Misuse of section 498-A IPC

Misuse of section 498-A IPC

Section 498A of the Indian Penal Code (IPC) is a crucial legal provision designed to protect married women from cruelty by their husbands or relatives. This section was introduced in 1983 as an amendment to the IPC and addresses the widespread problem of domestic violence and dowry crime in India.

Madhya Pradesh High Court: A one-judge bench presided over by Vivek Rusia,* J. noted the abuse of Section 498-A and examined the jurisdiction, venue, and merits of the case before dismissing the FIR and associated proceedings because there was insufficient evidence and jurisdictional problems in a case involving cruelty and offenses related to dowries.

Brief facts

In the present case, the applicants wed respondent 2 at Indore on June 22, 2017. Respondent 2 filed a first information report (FIR) and alleged that after her marriage, she was abused by her husband, petitioner 1, and parents. and others and demanded money as a dowry. Although the crimes allegedly did not take place in Indore, the FIR continued to be filed there. Respondent 2 and her parents hailed from Navi, Mumbai while the petitioners resided in Gurgaon.

The allegations included a demand of Rs. 10 lakhs and a car and charges of cruelty. Accused 2 also alleged that her husband Kartik Mathur had left for Australia citing dissatisfaction over unfulfilled dowry demands.

For registering an FIR on the complaint filed by respondent 2, the present applications have been filed by the applicants under Section 482 of the CRPC. According to the complaint, Sections 498-A, 323, and 34 of the Penal Code, 1860 (IPC) are alleged to have been violated.

Moot Point 

Should respondent 2’s FIR, which makes accusations of cruelty, dowry demands, and violations of IPC sections 498-A, 323, and 34, be quashed?


The petitioners argued that the allegations in the FIR related to activities that took place in Gurgaon and not in Indore and that they were permanent residents of Gurgaon. Concerns have been raised about possible misuse of Section 498-A and delay in lodging an FIR.

The responders argued that in order to evaluate the claims at this time, comprehensive proof was needed. Additionally, it was argued that the Court shouldn’t become involved too soon.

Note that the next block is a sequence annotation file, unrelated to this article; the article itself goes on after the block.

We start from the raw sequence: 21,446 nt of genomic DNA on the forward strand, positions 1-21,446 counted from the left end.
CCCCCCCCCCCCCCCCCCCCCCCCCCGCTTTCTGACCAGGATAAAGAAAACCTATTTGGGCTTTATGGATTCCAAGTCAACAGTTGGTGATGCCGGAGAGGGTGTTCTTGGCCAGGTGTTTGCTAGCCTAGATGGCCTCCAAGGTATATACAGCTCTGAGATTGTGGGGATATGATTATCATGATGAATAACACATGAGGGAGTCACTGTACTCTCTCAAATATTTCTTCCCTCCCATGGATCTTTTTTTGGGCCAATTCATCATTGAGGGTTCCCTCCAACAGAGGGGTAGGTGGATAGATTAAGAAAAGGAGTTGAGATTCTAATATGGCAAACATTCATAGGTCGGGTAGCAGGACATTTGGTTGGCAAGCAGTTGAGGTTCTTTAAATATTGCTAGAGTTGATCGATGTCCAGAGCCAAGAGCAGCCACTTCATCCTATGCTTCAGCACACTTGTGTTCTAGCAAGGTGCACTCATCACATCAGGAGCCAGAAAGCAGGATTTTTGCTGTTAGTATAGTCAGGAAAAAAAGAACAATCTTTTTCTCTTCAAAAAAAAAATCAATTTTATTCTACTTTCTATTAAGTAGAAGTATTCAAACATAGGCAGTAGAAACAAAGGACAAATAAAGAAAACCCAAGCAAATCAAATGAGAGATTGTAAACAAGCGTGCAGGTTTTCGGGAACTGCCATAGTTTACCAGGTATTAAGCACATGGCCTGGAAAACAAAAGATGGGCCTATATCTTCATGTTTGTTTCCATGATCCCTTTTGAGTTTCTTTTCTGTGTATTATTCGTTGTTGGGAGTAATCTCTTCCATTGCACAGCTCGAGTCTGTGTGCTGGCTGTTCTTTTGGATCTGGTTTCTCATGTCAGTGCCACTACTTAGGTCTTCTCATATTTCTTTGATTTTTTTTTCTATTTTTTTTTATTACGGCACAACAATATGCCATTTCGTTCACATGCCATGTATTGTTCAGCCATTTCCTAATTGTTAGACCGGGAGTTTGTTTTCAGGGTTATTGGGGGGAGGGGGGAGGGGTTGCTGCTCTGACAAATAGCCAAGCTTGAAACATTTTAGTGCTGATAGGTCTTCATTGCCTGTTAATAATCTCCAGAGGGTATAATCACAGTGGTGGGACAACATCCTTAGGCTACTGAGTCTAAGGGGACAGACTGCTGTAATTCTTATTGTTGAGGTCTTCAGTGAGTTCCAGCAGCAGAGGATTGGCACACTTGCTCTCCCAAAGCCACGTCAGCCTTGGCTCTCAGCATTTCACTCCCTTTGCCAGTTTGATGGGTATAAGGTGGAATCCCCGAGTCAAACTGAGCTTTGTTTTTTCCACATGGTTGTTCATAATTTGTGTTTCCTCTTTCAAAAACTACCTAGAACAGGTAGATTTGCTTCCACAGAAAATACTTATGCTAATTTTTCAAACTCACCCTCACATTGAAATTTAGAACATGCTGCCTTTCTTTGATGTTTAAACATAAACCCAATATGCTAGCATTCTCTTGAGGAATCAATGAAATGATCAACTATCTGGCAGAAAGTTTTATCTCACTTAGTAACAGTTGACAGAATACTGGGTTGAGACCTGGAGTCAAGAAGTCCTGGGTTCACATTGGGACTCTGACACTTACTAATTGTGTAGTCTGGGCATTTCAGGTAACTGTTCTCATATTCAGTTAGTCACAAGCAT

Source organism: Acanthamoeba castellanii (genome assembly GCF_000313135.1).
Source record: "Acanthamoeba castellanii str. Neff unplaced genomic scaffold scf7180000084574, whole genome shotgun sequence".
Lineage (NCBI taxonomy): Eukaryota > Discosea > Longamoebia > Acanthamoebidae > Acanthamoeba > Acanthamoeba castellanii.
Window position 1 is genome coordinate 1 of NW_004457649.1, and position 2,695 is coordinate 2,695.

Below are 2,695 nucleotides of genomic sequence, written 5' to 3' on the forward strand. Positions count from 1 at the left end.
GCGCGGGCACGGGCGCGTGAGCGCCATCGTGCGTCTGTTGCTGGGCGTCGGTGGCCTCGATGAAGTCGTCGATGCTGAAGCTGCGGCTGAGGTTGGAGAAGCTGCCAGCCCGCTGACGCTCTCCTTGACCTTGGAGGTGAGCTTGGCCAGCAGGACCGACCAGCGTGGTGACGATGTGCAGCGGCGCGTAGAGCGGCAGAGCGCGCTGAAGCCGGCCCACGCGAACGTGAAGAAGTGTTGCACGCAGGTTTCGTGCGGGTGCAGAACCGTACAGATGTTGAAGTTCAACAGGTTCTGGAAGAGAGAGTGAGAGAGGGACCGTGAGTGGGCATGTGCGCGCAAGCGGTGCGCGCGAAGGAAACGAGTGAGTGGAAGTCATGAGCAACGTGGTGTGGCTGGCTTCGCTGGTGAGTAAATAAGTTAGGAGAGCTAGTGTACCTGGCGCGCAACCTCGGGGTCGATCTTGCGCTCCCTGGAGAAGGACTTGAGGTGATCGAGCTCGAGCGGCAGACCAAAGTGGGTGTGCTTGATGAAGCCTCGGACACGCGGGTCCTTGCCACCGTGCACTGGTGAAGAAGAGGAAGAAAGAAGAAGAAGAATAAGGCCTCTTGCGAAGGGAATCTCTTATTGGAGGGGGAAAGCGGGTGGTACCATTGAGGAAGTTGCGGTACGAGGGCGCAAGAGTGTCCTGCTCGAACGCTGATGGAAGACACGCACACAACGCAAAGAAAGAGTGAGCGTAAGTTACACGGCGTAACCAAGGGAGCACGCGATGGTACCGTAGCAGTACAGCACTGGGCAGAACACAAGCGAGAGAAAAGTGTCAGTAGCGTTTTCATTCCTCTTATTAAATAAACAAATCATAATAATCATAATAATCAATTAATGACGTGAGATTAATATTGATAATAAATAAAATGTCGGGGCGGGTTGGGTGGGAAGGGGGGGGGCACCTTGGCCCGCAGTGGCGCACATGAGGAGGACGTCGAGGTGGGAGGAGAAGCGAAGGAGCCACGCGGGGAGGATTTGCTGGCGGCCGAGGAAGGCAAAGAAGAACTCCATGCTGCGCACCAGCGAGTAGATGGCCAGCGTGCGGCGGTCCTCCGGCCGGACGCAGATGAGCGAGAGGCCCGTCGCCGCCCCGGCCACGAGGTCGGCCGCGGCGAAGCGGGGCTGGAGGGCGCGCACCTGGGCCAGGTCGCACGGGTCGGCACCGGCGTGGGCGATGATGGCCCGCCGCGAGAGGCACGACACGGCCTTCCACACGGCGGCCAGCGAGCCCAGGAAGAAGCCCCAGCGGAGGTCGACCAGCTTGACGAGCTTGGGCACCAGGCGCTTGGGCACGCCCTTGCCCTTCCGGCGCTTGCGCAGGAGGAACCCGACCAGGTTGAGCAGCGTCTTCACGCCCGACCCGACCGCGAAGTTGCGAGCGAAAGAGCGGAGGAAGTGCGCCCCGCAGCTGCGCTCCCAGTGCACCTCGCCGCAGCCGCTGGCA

Court’s Observation and Decision

The Court observed that the parties had relocated to Australia and that the husband’s parents were being subjected to intimidation as a result of the judicial actions in India. The petitioner 1’s parents are being subjected to criminal or matrimonial litigation in India, the court declared, turning this case into “a case of reverse cruelty” against them. The parties are foreign nationals living in India. The Court noted that there isn’t any explicit claim that the spouse was asked for a dowry or anything similar when he left India for Australia. The Court noted that excessive harassment is frequently created by the abuse of Section 498-A of the IPC.

Misuse of section 498-A IPC
Misuse of section 498-A IPC

According to the Court, “…in order to do complete justice and prevent misuse of the legal process, the High Court should exercise the power conferred under section 482 of the Cr.P.C. to protect the relatives of the husband in matrimonial dispute where there is apparent misuse of Section 498-A of the Penal Code, 1860.”

The Court determined that the FIR was filed with the goal of harassing the accused, taking into account the charges and the delay in submitting the report. The Court further pointed out that the FIR was filed in the wrong place because the accusations were made in relation to conduct that occurred outside of Indore.

 The FIR and the ensuing proceedings were annulled by the Court upon the acceptance of the petitions.

Author: Purnima kankrayne, 2nd year; Allahabad university 

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